The two brewers began talks eight months ago with the aim of building the scale needed to keep pace with global consolidation sweeping across the industry and grow outside the Japanese market, which is shrinking along with the population.
The deal was complicated by the two companies' different corporate cultures. While Kirin is listed and based in Tokyo, unlisted Suntory calls the western city of Osaka its home and is 90 per cent owned by its founding family.
The collapse of the merger talks, which would have created a group on a par with Pepsico and Kraft Foods in revenue, pushed Kirin’s stock down 7.4 per cent yesterday. The stock hit its lowest in five months and more than 18m Kirin shares traded, their most active day in 23 years. Shares of rival Asahi Breweries tumbled as well, falling 5.5 per cent as investors viewed the news as a setback in the consolidation of Japan’s overcrowded beverage sector.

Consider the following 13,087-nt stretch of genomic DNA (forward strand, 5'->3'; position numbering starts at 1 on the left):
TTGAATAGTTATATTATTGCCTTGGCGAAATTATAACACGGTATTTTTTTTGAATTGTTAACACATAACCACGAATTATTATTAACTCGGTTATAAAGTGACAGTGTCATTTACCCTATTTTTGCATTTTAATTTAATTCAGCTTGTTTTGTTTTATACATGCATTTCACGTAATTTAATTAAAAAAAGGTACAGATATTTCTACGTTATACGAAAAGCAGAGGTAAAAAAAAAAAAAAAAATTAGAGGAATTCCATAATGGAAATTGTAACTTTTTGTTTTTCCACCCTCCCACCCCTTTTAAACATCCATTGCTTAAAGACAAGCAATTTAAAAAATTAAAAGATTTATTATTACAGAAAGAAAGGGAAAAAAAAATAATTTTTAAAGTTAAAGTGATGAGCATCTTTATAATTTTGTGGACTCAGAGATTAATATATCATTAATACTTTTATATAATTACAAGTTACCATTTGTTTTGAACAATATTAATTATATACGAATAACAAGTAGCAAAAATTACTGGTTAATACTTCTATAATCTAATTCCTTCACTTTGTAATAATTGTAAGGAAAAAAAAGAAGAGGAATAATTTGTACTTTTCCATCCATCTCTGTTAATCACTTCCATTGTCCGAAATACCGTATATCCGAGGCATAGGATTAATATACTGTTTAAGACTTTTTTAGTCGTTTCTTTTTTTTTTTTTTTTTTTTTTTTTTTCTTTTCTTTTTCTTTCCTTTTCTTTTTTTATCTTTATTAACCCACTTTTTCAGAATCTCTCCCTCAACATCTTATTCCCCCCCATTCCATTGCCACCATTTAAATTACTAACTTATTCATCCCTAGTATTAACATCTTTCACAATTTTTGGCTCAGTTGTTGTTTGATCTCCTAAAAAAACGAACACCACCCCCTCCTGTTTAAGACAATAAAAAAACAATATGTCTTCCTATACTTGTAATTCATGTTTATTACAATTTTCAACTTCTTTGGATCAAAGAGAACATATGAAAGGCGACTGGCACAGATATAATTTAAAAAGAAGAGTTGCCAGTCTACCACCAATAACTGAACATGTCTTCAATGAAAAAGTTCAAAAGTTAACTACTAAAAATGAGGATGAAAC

Kirin president Kazuyasu Kato said the two were not able to agree on how to control the merged company. “We determined we would not be able to gain understanding from stakeholders for management independence and transparency of the merged company as a listed entity,” he said.